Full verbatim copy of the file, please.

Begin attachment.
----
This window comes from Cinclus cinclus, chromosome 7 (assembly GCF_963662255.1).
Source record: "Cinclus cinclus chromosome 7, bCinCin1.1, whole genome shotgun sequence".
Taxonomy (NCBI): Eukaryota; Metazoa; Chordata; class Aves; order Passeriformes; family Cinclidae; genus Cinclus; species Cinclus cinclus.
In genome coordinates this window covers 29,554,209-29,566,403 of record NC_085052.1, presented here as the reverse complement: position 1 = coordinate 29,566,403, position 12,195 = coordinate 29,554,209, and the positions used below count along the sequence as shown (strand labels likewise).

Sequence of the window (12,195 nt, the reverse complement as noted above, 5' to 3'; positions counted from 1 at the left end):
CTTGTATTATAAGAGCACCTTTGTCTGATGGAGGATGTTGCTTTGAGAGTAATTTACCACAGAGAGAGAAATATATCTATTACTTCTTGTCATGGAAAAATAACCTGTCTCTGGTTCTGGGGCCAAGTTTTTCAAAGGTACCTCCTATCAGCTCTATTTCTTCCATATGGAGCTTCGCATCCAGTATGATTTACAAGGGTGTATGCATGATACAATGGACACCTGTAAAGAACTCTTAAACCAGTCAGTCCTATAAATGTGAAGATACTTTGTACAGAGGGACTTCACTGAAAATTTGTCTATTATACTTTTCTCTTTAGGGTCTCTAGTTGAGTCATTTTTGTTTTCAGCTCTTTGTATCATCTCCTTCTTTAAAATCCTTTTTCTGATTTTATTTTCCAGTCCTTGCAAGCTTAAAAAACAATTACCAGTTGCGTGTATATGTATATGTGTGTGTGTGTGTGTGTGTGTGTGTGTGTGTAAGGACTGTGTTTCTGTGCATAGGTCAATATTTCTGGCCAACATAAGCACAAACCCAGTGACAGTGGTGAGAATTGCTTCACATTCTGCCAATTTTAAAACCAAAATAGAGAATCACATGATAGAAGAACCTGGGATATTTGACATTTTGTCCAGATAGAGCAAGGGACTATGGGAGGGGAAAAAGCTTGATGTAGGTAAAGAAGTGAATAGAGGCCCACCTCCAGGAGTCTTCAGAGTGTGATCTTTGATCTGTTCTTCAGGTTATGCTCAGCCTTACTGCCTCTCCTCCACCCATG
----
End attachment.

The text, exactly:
This window comes from Cinclus cinclus, chromosome 7 (assembly GCF_963662255.1).
Source record: "Cinclus cinclus chromosome 7, bCinCin1.1, whole genome shotgun sequence".
Taxonomy (NCBI): Eukaryota; Metazoa; Chordata; class Aves; order Passeriformes; family Cinclidae; genus Cinclus; species Cinclus cinclus.
In genome coordinates this window covers 29,554,209-29,566,403 of record NC_085052.1, presented here as the reverse complement: position 1 = coordinate 29,566,403, position 12,195 = coordinate 29,554,209, and the positions used below count along the sequence as shown (strand labels likewise).

Sequence of the window (12,195 nt, the reverse complement as noted above, 5' to 3'; positions counted from 1 at the left end):
CTTGTATTATAAGAGCACCTTTGTCTGATGGAGGATGTTGCTTTGAGAGTAATTTACCACAGAGAGAGAAATATATCTATTACTTCTTGTCATGGAAAAATAACCTGTCTCTGGTTCTGGGGCCAAGTTTTTCAAAGGTACCTCCTATCAGCTCTATTTCTTCCATATGGAGCTTCGCATCCAGTATGATTTACAAGGGTGTATGCATGATACAATGGACACCTGTAAAGAACTCTTAAACCAGTCAGTCCTATAAATGTGAAGATACTTTGTACAGAGGGACTTCACTGAAAATTTGTCTATTATACTTTTCTCTTTAGGGTCTCTAGTTGAGTCATTTTTGTTTTCAGCTCTTTGTATCATCTCCTTCTTTAAAATCCTTTTTCTGATTTTATTTTCCAGTCCTTGCAAGCTTAAAAAACAATTACCAGTTGCGTGTATATGTATATGTGTGTGTGTGTGTGTGTGTGTGTGTGTGTGTAAGGACTGTGTTTCTGTGCATAGGTCAATATTTCTGGCCAACATAAGCACAAACCCAGTGACAGTGGTGAGAATTGCTTCACATTCTGCCAATTTTAAAACCAAAATAGAGAATCACATGATAGAAGAACCTGGGATATTTGACATTTTGTCCAGATAGAGCAAGGGACTATGGGAGGGGAAAAAGCTTGATGTAGGTAAAGAAGTGAATAGAGGCCCACCTCCAGGAGTCTTCAGAGTGTGATCTTTGATCTGTTCTTCAGGTTATGCTCAGCCTTACTGCCTCTCCTCCACCCATG